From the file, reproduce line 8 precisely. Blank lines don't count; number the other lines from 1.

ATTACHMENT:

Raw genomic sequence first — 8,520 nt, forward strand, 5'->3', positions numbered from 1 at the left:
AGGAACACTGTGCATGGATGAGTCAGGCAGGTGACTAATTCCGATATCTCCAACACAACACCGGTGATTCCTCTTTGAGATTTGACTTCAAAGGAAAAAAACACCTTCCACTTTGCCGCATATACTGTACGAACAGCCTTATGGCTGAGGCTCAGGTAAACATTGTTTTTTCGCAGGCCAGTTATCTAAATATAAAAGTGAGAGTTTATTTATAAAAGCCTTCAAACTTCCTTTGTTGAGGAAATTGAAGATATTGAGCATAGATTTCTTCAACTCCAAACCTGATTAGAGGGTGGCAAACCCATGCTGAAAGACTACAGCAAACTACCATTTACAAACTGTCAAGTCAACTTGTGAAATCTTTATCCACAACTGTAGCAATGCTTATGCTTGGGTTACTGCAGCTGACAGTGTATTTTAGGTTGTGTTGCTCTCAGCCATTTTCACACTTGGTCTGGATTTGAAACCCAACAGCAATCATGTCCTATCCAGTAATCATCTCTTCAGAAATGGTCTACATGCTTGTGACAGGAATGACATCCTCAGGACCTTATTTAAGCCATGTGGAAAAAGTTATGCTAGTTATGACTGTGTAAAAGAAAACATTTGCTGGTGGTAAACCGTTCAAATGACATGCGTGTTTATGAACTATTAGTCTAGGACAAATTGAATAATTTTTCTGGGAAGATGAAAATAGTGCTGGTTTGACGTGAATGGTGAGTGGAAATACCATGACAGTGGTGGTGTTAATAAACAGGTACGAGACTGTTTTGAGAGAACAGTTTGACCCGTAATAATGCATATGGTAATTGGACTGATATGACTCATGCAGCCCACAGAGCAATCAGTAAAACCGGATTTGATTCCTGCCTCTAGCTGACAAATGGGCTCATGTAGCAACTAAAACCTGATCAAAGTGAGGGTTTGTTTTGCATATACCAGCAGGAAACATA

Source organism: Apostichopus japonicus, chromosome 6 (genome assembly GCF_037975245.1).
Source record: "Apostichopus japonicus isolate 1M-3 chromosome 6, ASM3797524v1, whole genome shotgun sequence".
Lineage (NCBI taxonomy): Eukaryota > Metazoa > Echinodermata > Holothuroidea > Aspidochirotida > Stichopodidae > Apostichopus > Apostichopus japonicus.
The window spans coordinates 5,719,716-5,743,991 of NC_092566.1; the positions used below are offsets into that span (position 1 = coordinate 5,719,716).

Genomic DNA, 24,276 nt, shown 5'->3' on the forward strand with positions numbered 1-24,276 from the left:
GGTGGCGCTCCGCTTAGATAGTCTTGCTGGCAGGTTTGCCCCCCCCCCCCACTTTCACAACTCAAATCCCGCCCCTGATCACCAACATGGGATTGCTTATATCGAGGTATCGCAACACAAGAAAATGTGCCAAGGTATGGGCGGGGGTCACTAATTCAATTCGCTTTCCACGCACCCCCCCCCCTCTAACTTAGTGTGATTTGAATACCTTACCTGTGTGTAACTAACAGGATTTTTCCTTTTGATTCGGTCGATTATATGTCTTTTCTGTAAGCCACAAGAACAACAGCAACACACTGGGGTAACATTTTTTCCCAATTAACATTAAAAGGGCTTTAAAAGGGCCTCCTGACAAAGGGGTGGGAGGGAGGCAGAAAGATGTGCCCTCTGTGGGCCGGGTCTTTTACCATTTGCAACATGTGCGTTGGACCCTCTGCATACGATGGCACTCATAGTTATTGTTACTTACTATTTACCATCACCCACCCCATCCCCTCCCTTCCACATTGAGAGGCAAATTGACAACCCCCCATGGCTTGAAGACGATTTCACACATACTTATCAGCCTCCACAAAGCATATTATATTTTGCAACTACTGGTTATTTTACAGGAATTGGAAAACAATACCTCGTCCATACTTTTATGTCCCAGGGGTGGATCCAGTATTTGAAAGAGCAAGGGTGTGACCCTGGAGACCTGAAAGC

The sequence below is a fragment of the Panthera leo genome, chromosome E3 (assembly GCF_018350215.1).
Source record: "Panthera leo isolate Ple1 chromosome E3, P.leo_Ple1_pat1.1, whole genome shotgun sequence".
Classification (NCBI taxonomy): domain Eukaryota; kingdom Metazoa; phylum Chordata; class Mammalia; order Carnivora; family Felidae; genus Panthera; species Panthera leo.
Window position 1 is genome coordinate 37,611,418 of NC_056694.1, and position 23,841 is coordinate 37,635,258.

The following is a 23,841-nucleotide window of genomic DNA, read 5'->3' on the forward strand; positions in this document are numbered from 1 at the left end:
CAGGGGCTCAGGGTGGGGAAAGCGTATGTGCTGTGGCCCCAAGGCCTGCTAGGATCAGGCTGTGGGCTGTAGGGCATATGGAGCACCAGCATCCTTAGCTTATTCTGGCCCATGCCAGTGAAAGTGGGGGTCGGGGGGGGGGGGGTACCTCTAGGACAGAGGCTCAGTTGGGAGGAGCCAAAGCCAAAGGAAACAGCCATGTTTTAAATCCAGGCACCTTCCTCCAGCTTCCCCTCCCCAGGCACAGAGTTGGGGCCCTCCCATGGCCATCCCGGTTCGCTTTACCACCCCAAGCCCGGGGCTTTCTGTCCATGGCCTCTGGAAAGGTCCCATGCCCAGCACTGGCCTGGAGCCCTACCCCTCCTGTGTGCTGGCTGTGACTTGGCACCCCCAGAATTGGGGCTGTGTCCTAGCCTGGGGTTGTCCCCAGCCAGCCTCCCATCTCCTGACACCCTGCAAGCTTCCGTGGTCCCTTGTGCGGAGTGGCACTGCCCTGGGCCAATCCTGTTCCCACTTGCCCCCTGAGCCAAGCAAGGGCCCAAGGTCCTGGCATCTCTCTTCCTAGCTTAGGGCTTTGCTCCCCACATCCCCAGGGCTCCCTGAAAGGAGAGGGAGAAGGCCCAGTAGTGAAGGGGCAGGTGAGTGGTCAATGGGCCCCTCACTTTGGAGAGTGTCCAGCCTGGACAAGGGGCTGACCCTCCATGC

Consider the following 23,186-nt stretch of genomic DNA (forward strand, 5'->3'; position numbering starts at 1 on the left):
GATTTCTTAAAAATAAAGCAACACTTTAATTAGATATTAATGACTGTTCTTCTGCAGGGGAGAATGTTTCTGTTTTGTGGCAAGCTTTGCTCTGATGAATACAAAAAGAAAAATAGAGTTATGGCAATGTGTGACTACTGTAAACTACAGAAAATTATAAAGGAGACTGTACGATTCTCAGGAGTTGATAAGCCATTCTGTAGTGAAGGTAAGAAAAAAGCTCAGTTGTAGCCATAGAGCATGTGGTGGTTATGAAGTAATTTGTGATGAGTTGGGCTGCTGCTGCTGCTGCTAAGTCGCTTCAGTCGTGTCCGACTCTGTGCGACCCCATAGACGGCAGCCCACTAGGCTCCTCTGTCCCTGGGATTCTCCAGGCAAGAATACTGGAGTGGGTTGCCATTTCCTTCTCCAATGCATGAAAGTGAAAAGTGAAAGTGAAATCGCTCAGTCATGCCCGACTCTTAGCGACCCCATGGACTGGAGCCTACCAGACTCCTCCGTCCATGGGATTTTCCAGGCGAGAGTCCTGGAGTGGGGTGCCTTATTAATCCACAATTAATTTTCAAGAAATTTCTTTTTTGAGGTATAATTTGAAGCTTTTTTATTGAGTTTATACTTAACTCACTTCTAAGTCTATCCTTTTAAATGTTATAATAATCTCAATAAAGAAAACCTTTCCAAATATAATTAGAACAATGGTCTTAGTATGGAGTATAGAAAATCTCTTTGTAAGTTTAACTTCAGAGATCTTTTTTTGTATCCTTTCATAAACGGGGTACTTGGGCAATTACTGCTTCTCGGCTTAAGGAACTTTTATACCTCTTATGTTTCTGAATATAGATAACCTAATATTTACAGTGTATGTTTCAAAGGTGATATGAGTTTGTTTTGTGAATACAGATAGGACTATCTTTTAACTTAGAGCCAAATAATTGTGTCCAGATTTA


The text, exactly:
GGTGGCGCTCCGCTTAGATAGTCTTGCTGGCAGGTTTGCCCCCCCCCCCCACTTTCACAACTCAAATCCCGCCCCTGATCACCAACATGGGATTGCTTATATCGAGGTATCGCAACACAAGAAAATGTGCCAAGGTATGGGCGGGGGTCACTAATTCAATTCGCTTTCCACGCACCCCCCCCCCTCTAACTTAGTGTGATTTGAATACCTTACCTGTGTGTAACTAACAGGATTTTTCCTTTTGATTCGGTCGATTATATGTCTTTTCTGTAAGCCACAAGAACAACAGCAACACACTGGGGTAACATTTTTTCCCAATTAACATTAAAAGGGCTTTAAAAGGGCCTCCTGACAAAGGGGTGGGAGGGAGGCAGAAAGATGTGCCCTCTGTGGGCCGGGTCTTTTACCATTTGCAACATGTGCGTTGGACCCTCTGCATACGATGGCACTCATAGTTATTGTTACTTACTATTTACCATCACCCACCCCATCCCCTCCCTTCCACATTGAGAGGCAAATTGACAACCCCCCATGGCTTGAAGACGATTTCACACATACTTATCAGCCTCCACAAAGCATATTATATTTTGCAACTACTGGTTATTTTACAGGAATTGGAAAACAATACCTCGTCCATACTTTTATGTCCCAGGGGTGGATCCAGTATTTGAAAGAGCAAGGGTGTGACCCTGGAGACCTGAAAGC